Full Text for CTM Miscellanea 7-8 (Text)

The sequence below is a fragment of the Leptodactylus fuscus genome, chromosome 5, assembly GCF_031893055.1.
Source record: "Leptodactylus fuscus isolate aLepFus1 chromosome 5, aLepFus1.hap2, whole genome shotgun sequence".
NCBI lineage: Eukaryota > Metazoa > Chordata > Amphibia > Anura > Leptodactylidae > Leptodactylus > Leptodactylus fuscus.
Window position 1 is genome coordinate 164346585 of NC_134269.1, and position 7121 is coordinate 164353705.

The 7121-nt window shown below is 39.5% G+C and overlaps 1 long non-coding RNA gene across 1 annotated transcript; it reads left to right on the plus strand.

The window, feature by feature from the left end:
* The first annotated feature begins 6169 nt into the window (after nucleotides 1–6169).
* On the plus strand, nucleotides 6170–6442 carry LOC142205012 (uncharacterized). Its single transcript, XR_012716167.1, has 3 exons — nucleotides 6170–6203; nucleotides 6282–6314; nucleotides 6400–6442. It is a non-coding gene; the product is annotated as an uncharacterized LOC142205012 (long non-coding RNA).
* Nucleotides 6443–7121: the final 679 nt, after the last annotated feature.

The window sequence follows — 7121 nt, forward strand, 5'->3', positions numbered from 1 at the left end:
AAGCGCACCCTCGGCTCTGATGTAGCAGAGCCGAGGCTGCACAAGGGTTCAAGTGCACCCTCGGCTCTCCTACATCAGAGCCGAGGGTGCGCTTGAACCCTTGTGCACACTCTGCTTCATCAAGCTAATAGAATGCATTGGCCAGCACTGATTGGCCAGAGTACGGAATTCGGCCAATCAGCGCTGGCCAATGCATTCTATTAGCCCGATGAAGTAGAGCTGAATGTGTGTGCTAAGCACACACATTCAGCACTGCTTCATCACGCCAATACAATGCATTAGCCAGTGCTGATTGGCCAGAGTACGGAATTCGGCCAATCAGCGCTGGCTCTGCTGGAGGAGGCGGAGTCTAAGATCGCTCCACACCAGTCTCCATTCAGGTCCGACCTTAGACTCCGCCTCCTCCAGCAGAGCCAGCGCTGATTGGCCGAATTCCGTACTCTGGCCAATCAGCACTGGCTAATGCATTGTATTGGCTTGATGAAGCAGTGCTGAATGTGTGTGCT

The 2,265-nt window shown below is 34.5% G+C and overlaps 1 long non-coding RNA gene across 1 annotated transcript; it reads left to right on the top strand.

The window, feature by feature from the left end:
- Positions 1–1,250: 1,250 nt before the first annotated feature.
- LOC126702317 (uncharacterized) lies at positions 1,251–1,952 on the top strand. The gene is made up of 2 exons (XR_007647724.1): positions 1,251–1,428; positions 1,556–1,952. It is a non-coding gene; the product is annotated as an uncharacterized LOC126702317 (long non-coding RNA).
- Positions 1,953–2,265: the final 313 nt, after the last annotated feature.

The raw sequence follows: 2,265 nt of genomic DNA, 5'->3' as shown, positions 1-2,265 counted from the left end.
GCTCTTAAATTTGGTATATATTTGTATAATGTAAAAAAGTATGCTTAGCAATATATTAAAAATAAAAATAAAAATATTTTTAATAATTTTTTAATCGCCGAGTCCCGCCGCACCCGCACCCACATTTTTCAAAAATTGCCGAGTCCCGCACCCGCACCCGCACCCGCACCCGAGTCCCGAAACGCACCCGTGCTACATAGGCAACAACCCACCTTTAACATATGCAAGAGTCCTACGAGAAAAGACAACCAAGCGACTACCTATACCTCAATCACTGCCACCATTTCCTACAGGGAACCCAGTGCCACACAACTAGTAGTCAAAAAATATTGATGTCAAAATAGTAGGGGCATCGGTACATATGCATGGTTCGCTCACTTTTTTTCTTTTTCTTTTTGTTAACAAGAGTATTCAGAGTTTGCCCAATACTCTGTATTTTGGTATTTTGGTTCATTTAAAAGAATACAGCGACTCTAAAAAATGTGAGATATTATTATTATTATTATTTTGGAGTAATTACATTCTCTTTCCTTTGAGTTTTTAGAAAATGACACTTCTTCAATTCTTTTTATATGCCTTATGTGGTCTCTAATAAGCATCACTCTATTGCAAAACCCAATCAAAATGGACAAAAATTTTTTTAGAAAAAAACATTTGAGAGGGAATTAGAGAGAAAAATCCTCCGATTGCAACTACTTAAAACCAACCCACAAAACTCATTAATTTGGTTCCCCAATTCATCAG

Q!uutur~ta: m4ruingtral :!InutIJly Continuing LEHRE UND VVEHRE MAGAZIN FUER Ev.-LuTH. HOMILETIK THEOLOGICAL QUARTERLY-THEOLOGICAL MONTHLY Vol. VII August, 1936 No.8 CONTENTS Page Die Bedeutung der Predigt bei Luther. P. E. Kretzmann ••• , 561 King Henry VIII Courts Luther. w. Dallmann .••••••••••• 568 The Greatness of Luther's Commentary on Galatians. R. T. Du Brau. • • • . •• 577 Ueber Buecherbesprechungen. L. Fuerbringer •••••••••.••.• 581 Der Schriftgrund fuer die Lehre von der satisfactio vicaria. P. E. Kretzmann • • • •• 584 Dispositionen ueber die erste von der Synodalkonferenz angenommene Evangelienreihe . . . . . . . . . . . . . . . . . . . .. 587 Miscellanea ........................................ 599 Theological Observer. - Kirchlich·Zeitgeschichtliches. . . .. 606 Book Review. - Literatur ........................... 629 Ein Prediger muss nicht allein weid .... also dasa er die Schafe unterweise. wie ale recbte Christen sollen seln, sondem auch daneben den Woelfen wehr.... dass 81e die Schafe nicht angreUen und mit falaeher Lehre verluehren und Irrtum ein· fuehren. - Luther. E. ist kein Ding, daB die Leute mehr bei der Kirche behaelt denn die gute Predigt. - Ap%gie. Art. 8 •. If the trumpet give an uncertain sound, who shall prepare himself to the battle? 1 Oor. ~. 8. Published for the Ev. Luth. Synod of Missouri, Ohio, and Other States CONCORDIA PUBLISHING HOUSE, St. Louis, Mo. I ARCHIV Miscellanea. 599 Miscellanea. Father Divine. The following paragraphs are taken from an article by Sutherland Denlinger, which appeared in a recent number of The l?orum (quoted by permission) . "On the evening of November 5, 1933, it had pleased the black "God" to descend from that 'main branch' of 'Heaven' which is at 20 West 115th Street, Manhattan, and appear, a short, stout, dignified figure with the wistful eyes of a setter dog, before some five thousand true believers gathered at the Rockland Palace, Harlem dance-hall, to sing his praises. "He sat on the stage, surrounded by his angels - :Faithful Mary and Satisfied Love, Wonderful Joy and Sweet Sleep, Good· Dream and Bouquet, and all the rest of them - and his thick lips parted in a wide smile beneath his scraggly moustache, as he watched the folks stowing away his free chicken dinners in the balcony and the folks shouting, 'Peace, Father! It's wonderful!' on the main floor. "Father Divine heard the chanting (He's God, He's God, He's God, He's God, He's God,' to the tune of "Marching through Georgia"), and he heard the rhythmic thumping of the big bass drum and the hypnotic blare of the trombone, and he witnessed the fervent enthusiasm of this comparatively small segment of his two million followers, and he obviously found it good. He beamed, his almost bald pate bedewed with perspiration .... "The story of Father Divine is a story so fantastic that only the boldest and most imaginative of fiction-writers could send anything like it clattering from his typewriter and still make it seem plausible. Dis- regard both the statements of the credulous and the cynical explanations of the heathen, and the mystery surrounding the source of his income alone is as absorbing as any problem ever tackled by the most resourceful of pulp-paper sleuths. Real-life detectives of one sort or another have often tried to get to the bottom of it, without success. "Father feeds thousands every day without charge. Father main- tains heavenly dormitories, in which hundreds live on his bounty. Father travels in limousines and maintains a fleet of busses to take the faithful to meetings, and when Easter comes. Father rides the skies in a big red airplane while Harlem's thousands, gazing ecstatically upward from the curbings, hail him as God. And when Father has to go to court, which happens occasionally, his roll of bills draws envious comment from the magistrate on the bench. Father says that the money comes from heaven, and since he takes no collections and none of the cynic theories would account for any sizable portion of bis expenses, it seems as good an explanation as any - for the moment .... "By the late autumn of 1934, Father Divine had come a long way from the heavenly mansions in Sayville. It was beginning to keep him busy just 'swinging around' the fifteen branch heavens in the metropolitan district alone. He had an increasing number of wl1ite followers through- ont the country, too, and the main branch of God's kingdom just off the Avenue resembled the headquarters of the Abyssinian high command. 600 Miscellanea. "The five-story building "at 20 Vilest 115th Street, in that no man's land which lies between black Harlem and the habitat of the mestizo Spanish peoples, has a somewhat ecclesiastical air, due largely to its Gothic trimmings. At every hour, from morning until the morrow's dawn, there are always disciples at the door to greet every arrival with a hearty cry, 'Peace, Brother, it's wonderful! Peace!' "Enter the vestibule, and you can hear, above the clamor of the dis- ciples who are just 'standing around,' the din of the diners in the base- ment. The luscious odor of corned beef and cabbage or fried chicken is wafted upward, together with an industrious rattle of tableware and the chant of the singers of hymns, sometimes muflled as though their mouths were very full. 'I can't give you anything but love, Father,' sing the hungry ones, in fervent parody of the song made famous by the not at all religious Blackbirds. "On the main floor is an auditorium; above the auditorium are dormitories (as the kingdom grows, Father simply reaches into his pocket and rents another brownstone-front 'annex'); and on the topmost floor are the divine offices. Climbing, one hears the temporal click of a busy typewriter, and one's eyes light upon signs painted on canvas and hung against the walls to the greater glory of the Father. "'Peace,' reads one, 'Father Divine is the light of the world. The tree of life is blooming, blooming for one and all. Father Divine, I thank you, Father.' "And another: He is God. If you 'Father Divine has brought peace to the Nation. keep his sayings, you will never see death.' "'Every language, tongue, and nation must bow,' screams a sign. 'Father Divine is God, His Blood has Paid It,' shouts a banner propped into an angle of the wall. And, ambiguously: 'Peace! I am that I am, and Who can Hinder Me? The Lord is My Shepherd and I shall Not Want; I Mean Father Divine!'" According to the latest reports Father Divine has now bought a large estate, where he will establish himself with his followers. P. E. K. Are th e Comics Moral? There is food for thought in an article by John K. Ryan in a recent number of The Forum, from which "we quote (by permission) : - "Sadism, cannibalism, bestiality. Crude eroticism. Torturing, kill- ing, kidnaping. Monsters, madmen, creatures half brute, half human. Raw melodrama; tales of crimes and criminals; extravagant exploits in strange lands and on other planets; pirate stories; wild, hair·raising adventures of boy heroes and girl heroines; thrilling accounts in word and picture of jungle beasts and men; marvelous deeds of magic and pseudoscience. Vulgarity, cheap humor, and cheaper wit. Sentimental stories designed for the general level of a moronic mind. Ugliness of thought and expression. All these, day after day, week after week, have become the mental food of American children, young and old. "With such things are the comic strips that take up page upon page in the average American newspaper filled. Repeated and drilled into their readers countless times by vivid pictures and simple words, the crude, Miscellanea. 601 trivial, debased, and debasing features of the comic strips are more than a sign of the prevailing infantilism of the American mind. They are at once an effect and a powerful contributing cause of that infantilism. '1'he number and character of the comic strips at the present time ·are a cultural phenomenon and psychological portent of the most serious kind. "The change that has come over the comic section in recent years is all episod.c in journalism that most Americans have watched with in- terest. Perhaps the interest has been in many cases unconscious, but it has been extremely real. The fact that the comic section has reached its present size and power is ample proof of the tremendous interest it holds for American readers of all ages and classes. The power of a popular strip over circulation is notorious. For a paper to lose its best strips means disaster, almost ruin. The Supreme Court itself had to decide which Washington paper was to have exclusive rights to the deeds of Andy Gump, Dick Tracy, and their friends. "Starting in most cases with a single comic strip, - the Ku,tzen- :iammM' Kids, Buster Brown, the ran Loons, or the like, - the typical large-city paper had added first one and then another. To-day it is difficult to find. an important paper (there are a few notable exceptions) without at least one full page of comics on weekdays. Other strips will be spotted at strategic points in the news and advertising sections. "Sunday of course is the field-day for the artists of the comic world. The colored supplements vary in size in competing papers, but growth in size is the rule. For a time Hearst's OMnia lVeekly reached a peak of fifty comics in thirty-two tabloid pages. However, readers of the comic section evidently like both print and pictures large. clear, and un- taxing; so the Oornia Weekly has been restored to the standard size. "This growth in size and importance of the comic section has brought startling changes in the subjects and nature of the strips themselves. To-day the term 'comic section' and the older term 'funny pictures' are misnomers, for the newspapers are now showing strips that make no pretense of wit or humor. Along with funny pictures of the traditional type the comic section now shows pictured stories that have all the worst features of the lowest type of fiction and some features peculiar to it- self .... "Crimes, killings, torturings, not all so horrible or pictured so vividly as the death of Doc Hump, are essential ingredients in the criminal- detective strips. It is true that virtue is invariably triumphant, that the law is vindicated, that the police are the heroes and the criminals the villains. But the evil effects of prolonged and repeated brutalities are not wiped out by a final and rather hurried triumph of law and virtue. In fact, this triumph itself may take the form of more death and carnage, of more crude scenes. "This hrutal and brutalizing element is found in other strips be- sides those dealing with criminals. Pictured stories of wild, extravagant adventure (like Alex Raymond's FlfllSh (}o"donj Briak Bradford and The Time Top, by William Ritter and Clarence Gray; Edgar Rice Burroughs's Tarzan pictures; Lee Falk's Mandrake the Magician) are guilty of like things. N or is one of the most popular of all features, Little O"phan Annie, without its quota of crimes, criminals, and deeds of death .... 602 Miscellanea. "For a still more elaborate and consistent use of some of the things that have just been mentioned Edgar Rice Burroughs's Tarzan of the Apes strip is outstanding. Popular for over twenty years in books and movies, Tarzan's adventures among men and beasts in strange places are now ex- tending their popularity in a syndicated feature made up of pictures and running commentary. A single episode in the life of Tarzan usually lasts about six months, appearing six days a week. On Sundays, in the colored supplement, Tarzan is engaged in further adventures. In his exploits sadism, exhibitionism, savagery, and animalism are skilfully used, along with the familiar characters and situations of melodrama - villains and villainesses, heroes and heroines, plots and counterplots, and the rest. "In one of the episodes in Tarzan's career as a hero of the comic strips a Hollywood movie company making a picture in Africa is at- tacked by savages, with plenty attendant slaughter. Two American girls in the company are captured by Arabs, who are in turn attacked by huge gorillas. The gorillas are shown overpowering the Arabs and finishing them off by sinking their 'great fangs into the throats of their adversaries.' The sex interest of this fable had been kept somewhat in reserve while the girls were in the movie company and among the Arabs, but now that they are in the hands of gorillas, it is given a larger and more hideous place. These are gorillas with a difference. They speak T,lizabethan English, are called by such quaint names as Henry VIII, ~Wolsey, and Buckingham. They are, in fact, the results of the experimcnts or a mad English scientist whom they call the Maker .... "The repetition in word and picture of sadism, hestial and degenerate scenes and characters, is a more serious matter. Such things make their deep impression upon the plastic minds of growing children and have their dangers for the never-to-mature minds of countless adults. The effects of the worst type of comic strip upon immature minds should prove an enlightening study to educators and psychologists. The prevention and correction of such effects are a task for an aroused public conscience." Saving the Young. That the Roman Catholic ChUl'ch is wide awake to the special dif- ficulties connected with early and middle adolescence appears from an article by John P. McCaffrey in The Commonweal for April 24, 1936. Some statements from this article are worthy of careful study, as when the author states: - "Noone will deny that society has a part of the responsibility for crime. Those who have studied the matter know that environment plays a heavy part in leading the boy into trouble. Society is mainly respon- sible for this unhcalty environment. In a general way we know that slum areas are the breeding-grounds of crime, the cancer spots of our social life. The efforts of cities and States and Federal agencies to re- place these slum areas are well aimed. The danger, however, is that the people who now live in the slums will not be able to pay the rents asked in the ncw developments, and the net result will be not the abolition of the slums, but their removal to a new area. The rent of these new projects must be kept as low as possible to achieve the desired reforms. Miscellanea. 60S "It is in the slum areas that the street gang starts. The step that the street gang takes in becoming a criminal mob is a short one. We know that the gang starts as a protest on the part of the boys in a neighborhood against their living in that neighborhood, which most of the time is a slum area. Boys need companionship, and they find it In the gang. The gang is often the one bright spot for them as a refuge from the homes they live in. The gang does things that are attractive. The common activities of the gang give the thrill of living to its members. A dashing leader, the thrill of common stealing and fighting, the roar of a bonfire, the gang club house in a vacant lot or an old cellar, form the setting that lures the boy into the meshes of the gang. In a word, he wants to belong, and soon he is initiated into the gang. He picks up the gang code, a set of rules of conduct that makes the gang a little society within the social structure. The great rule of the gang law is not to tell, not to squeal on another gang member. The gang interests become the interest of each member - 'One for all and all for one' makes of the gang a band of ad- venturous musketeers in the midst of the squalor and dirt of the slums. A new spirit, a dangerous spirit, is born. "I firmly believe that society should move in on the gang and con- trol it. There is not much sense in trying to destroy it because it is the answer to the fundamental needs of the boys, but society can direct it and keep it from becoming an antisocial mob. It can sublimate the ebullient spirit of the gang and lift it up. "How can this be done? "The adventurous spirit of the gang is usually harmless when the boys are very young. It is when they enter the dangerous years between fourteen and eighteen that serious trouble is encountered. Just before this time the substitution tor the gang shoukl come." The care of the confirmed youth is included in the work of every faithful pastor. Guiding the junior is one of the specific jobs of the pastor. The Walther League is trying very hard to give assistance. It will pay our pastors to study its literature on this question. P. E. K. Our Weaker Freshmen. In the Catholic weekly America of May 16, 1936, the following editorial appeared, the force of which seems obvious. "In a recent issue of a popular weekly, an American long resident in England hesitatingly offers a comparison between British and American secondary schools. He does not state openly that our institutions are in- ferior, but merely that the English schools are 'different.' On closer examination it becomes quite evident that the differences between the two systems are neither few nor light. Boys who propose to enter one of the great English public schools are carefully examined, and those who cannot show that they are capable of profiting by the course are rejected. In the United States we proceed on an entirely different principle. All boys and girls under sixteen years of age must attend school regardless of their ability to profit by further educational opportunities. Consequently Americans who go to Oxford are often surprised to discover that youngsters 604 Miscellanea. of sixteen who come from Eton, Harrow, or Winchester are far better prepared. than Americans two or three years their seniors. "This is now an oft-told tale. Its moral has been put before us again and again, but we have not been impressed. We still cling to the delu- sion that education must be 'democratic,' and interpret the Declaration of Independence to mean that all Americans are endowed not only with equal political rights, but with equal intellectual ability. Consequently we insist that every boy and girl not absolutely a moron shall go to school until he or she is sixteen years of age. From grade to grade they paRs, being lifted from the lower to the higher not by their advance in knowl- edge, but by the procession of the calender years. It is inevitable that this automatic process will bring the majority to the portals of the sec- ondary school, ancl through them all who ha I-e not completed the sixteenth year must pass. "What they do after the door has closed behind them, is, as Mr. Toots would say, of no consequence. The law is satisfied as long as they are in school, interpreting 80hool as a building which contains a certain number of men and women who are styled 'teachers.' 'Vhat is taught does not seem to be of much consequence either, except that it must be something that the pupil will condescend to notice, such as tap-dancing or how to repair a radio or the care of hens. The great American principle of accommodation removes all difficulties. Since the pupil must go to school or his parents must go to jail, and since the pupil is incapable of further intellectual progress, the problem is solved by hiring men aud women under the authority of the local board of education, hoping that they will know what can be done under the circumstances. Just how the problem can be met when President Roosevelt has succeeded in persuading the States' that all boys and .girls ought to go to school until they have finished their eighteenth year, is merely another question which the next generation must answer. "The real point of importance is not whether onr secondary schools are better than those in England, but whether they may rightly be deemed schools at all. At the recent faculty convocation at ]i'ordham University the Rev. Charles J. Deane, S. J., dean of St. John's College of the Univer- sity, deplored the fact that the freshmen who come up for examination are much inferior to those of other years. This deterioration Father Deane traced, according to the rcport in the New l' orTc Times, to the tendeucy away from liberal-arts courses in our high schools, and particularly to their neglect of Latin and of mathematics. Father Deane also blamed the shortening of school hours and the reduction of school- and home-study periods. Briefly, our hoys and girls are the victims of an unsound educa- tional system which is apparently growing stronger year by year. With the classes in the high schools filled with pnpils unable· to do the work proper to these grades, but compelled to attend school, standards are lowered until the chief difference between one of onr high schools and any other building in which young people are kept for three or four hours per day is in the name. "up to the present, we have been glad to subsidize our schools with- out questioning the results. It is high time to ask whether what we have been paying for is worth the price." Miscellanea. 605 Modern Mass Music. Under this caption Alastair Guinan wrote' in the OommOnWe(L~ a few years ago:- "vVith the means as such by which composers express, the worela of the liturgy ecelefiia.stical lawgiv€'l'8 have no concm'n; nor ha,ve they legit- ima,tely laid claim to any. F'rom the viewpoint of canon law -let us remember that the' late Dr. Adrian Fortescue has reminded us that all rubrics are but special cases of callon la.w - it is. a, ma,tter of indiffe·rence whether the Gloria in Emcel.sis be clothed in the' simple plain-song melody called the' Ambrosian, in the elaborate melisma,tic chant of the' Jlissa. Magnae Del1,s' Potentiae, in the polished polyphony of Palestrina,'s Missa Papae Ma"celli, in the' German classicism of Anton Bruckner's Mass in ]i' Mino,', 0·1' in the ~trange., ne.w ha.rmonies of a, strictly modern com- position like Hendrik Andriessen's. Missa in Fes'to Assumptionis. Let the music express the text: it is holy; let it conform to the canons of the style to which it belongs: it is true art; let it a,ppeal to its heare'rs: it is universal. Evidently laws so truly catholic leave open a large field fOT personal taste; and this is well; it is desirable that the, artistic judgment of the musician be allowed full scope. "Recent writers have dwelt with unnecessary emphasis Oon what they caIl the 'impe-rsonal charadeI' of the liturgy and of plain-song.' Nor have they neglected to hemoan 'the, inability Oof mOodern cOompOosers to write in an impersonal manner.' TO' my mind no,thing can be mo·re mischievous than undue insistence on the idea, that the' liturgy is impersonal. This notion, in which there is a, germ nf truth, is one of thnse idea.s of which Cardinal Newman said that to explain them adequa,tely it is necessary to explain them a.way. Becanse tIle! liturgy is a, corpora,te a.ct, it does not thereby cease to be a personal act on the pa.rt of each doer. It grew nut of the' personal devotion of generations of Christians. All the, prayers auel texts, ha.ve strikingly persOonal applications, as, may be seen by any one whO' reacls them even cursorily. "One has only to consider such melndies as the sequence Victimae Paschali Laudes a.s, the type of high jubilation and the gradua.l Christu8 Factl1,s' Est as the type of medita,tive' sadness and hnly a.we (the third eection of course has a triumphal charactm' all its own in ha,rmony with the thought 'Deus emaltavit illum , .. '), to' uuelerstand tha,t the composers o,f these melodies were thinking, not impe'rsonaIly, but in distinctly per- sonal fa,shion; they hoped, by reco'rding in tone pictures, their personal rea.ctions to the words, to' intensify the meaning nf those words and tOo bring this meaning to' each nf their hea.rers in a, personal way. It is so that each member o·f the hocly makes his personality a part of the cor· porate act, not by extingnishing it, but by dedica,ting it. All do this: the compnser, tlw singer, the hearer, ea,ch. in his own fashion." - That. represonts the Roman Catholic viewpoint. P. E. K . . . ~